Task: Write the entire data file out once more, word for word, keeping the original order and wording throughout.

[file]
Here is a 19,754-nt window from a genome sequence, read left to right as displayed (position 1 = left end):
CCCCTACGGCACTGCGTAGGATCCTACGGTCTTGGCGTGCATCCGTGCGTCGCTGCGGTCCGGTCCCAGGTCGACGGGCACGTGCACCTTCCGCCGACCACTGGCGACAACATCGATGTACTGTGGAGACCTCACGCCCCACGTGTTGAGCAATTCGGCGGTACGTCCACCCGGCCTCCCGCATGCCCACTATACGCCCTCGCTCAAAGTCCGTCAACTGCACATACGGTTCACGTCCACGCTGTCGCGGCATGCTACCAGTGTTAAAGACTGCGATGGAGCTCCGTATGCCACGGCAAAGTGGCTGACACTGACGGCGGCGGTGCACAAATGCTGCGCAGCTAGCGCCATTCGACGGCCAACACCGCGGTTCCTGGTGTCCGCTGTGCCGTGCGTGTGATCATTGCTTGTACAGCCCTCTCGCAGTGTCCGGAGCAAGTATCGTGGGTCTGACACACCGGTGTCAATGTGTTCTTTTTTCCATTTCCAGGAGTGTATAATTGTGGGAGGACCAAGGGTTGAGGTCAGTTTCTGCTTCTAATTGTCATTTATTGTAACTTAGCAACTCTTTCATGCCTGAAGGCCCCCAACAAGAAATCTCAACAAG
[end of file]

Here is a 19,754-nt window from a genome sequence, read left to right as displayed (position 1 = left end):
CCCCTACGGCACTGCGTAGGATCCTACGGTCTTGGCGTGCATCCGTGCGTCGCTGCGGTCCGGTCCCAGGTCGACGGGCACGTGCACCTTCCGCCGACCACTGGCGACAACATCGATGTACTGTGGAGACCTCACGCCCCACGTGTTGAGCAATTCGGCGGTACGTCCACCCGGCCTCCCGCATGCCCACTATACGCCCTCGCTCAAAGTCCGTCAACTGCACATACGGTTCACGTCCACGCTGTCGCGGCATGCTACCAGTGTTAAAGACTGCGATGGAGCTCCGTATGCCACGGCAAAGTGGCTGACACTGACGGCGGCGGTGCACAAATGCTGCGCAGCTAGCGCCATTCGACGGCCAACACCGCGGTTCCTGGTGTCCGCTGTGCCGTGCGTGTGATCATTGCTTGTACAGCCCTCTCGCAGTGTCCGGAGCAAGTATCGTGGGTCTGACACACCGGTGTCAATGTGTTCTTTTTTCCATTTCCAGGAGTGTATAATTGTGGGAGGACCAAGGGTTGAGGTCAGTTTCTGCTTCTAATTGTCATTTATTGTAACTTAGCAACTCTTTCATGCCTGAAGGCCCCCAACAAGAAATCTCAACAAG